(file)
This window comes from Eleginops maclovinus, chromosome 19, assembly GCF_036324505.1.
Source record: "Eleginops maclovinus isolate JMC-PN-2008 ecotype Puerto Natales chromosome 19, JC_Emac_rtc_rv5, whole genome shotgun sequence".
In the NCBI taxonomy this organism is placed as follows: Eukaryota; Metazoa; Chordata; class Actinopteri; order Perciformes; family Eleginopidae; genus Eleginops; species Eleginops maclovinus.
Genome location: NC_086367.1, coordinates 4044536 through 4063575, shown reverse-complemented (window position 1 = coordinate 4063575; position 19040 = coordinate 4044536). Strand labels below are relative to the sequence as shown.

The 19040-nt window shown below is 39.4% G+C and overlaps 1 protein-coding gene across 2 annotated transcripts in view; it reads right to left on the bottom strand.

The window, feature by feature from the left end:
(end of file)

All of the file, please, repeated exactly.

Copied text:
This window comes from Eleginops maclovinus, chromosome 19, assembly GCF_036324505.1.
Source record: "Eleginops maclovinus isolate JMC-PN-2008 ecotype Puerto Natales chromosome 19, JC_Emac_rtc_rv5, whole genome shotgun sequence".
In the NCBI taxonomy this organism is placed as follows: Eukaryota; Metazoa; Chordata; class Actinopteri; order Perciformes; family Eleginopidae; genus Eleginops; species Eleginops maclovinus.
Genome location: NC_086367.1, coordinates 4044536 through 4063575, shown reverse-complemented (window position 1 = coordinate 4063575; position 19040 = coordinate 4044536). Strand labels below are relative to the sequence as shown.

The 19040-nt window shown below is 39.4% G+C and overlaps 1 protein-coding gene across 2 annotated transcripts in view; it reads right to left on the bottom strand.

The window, feature by feature from the left end: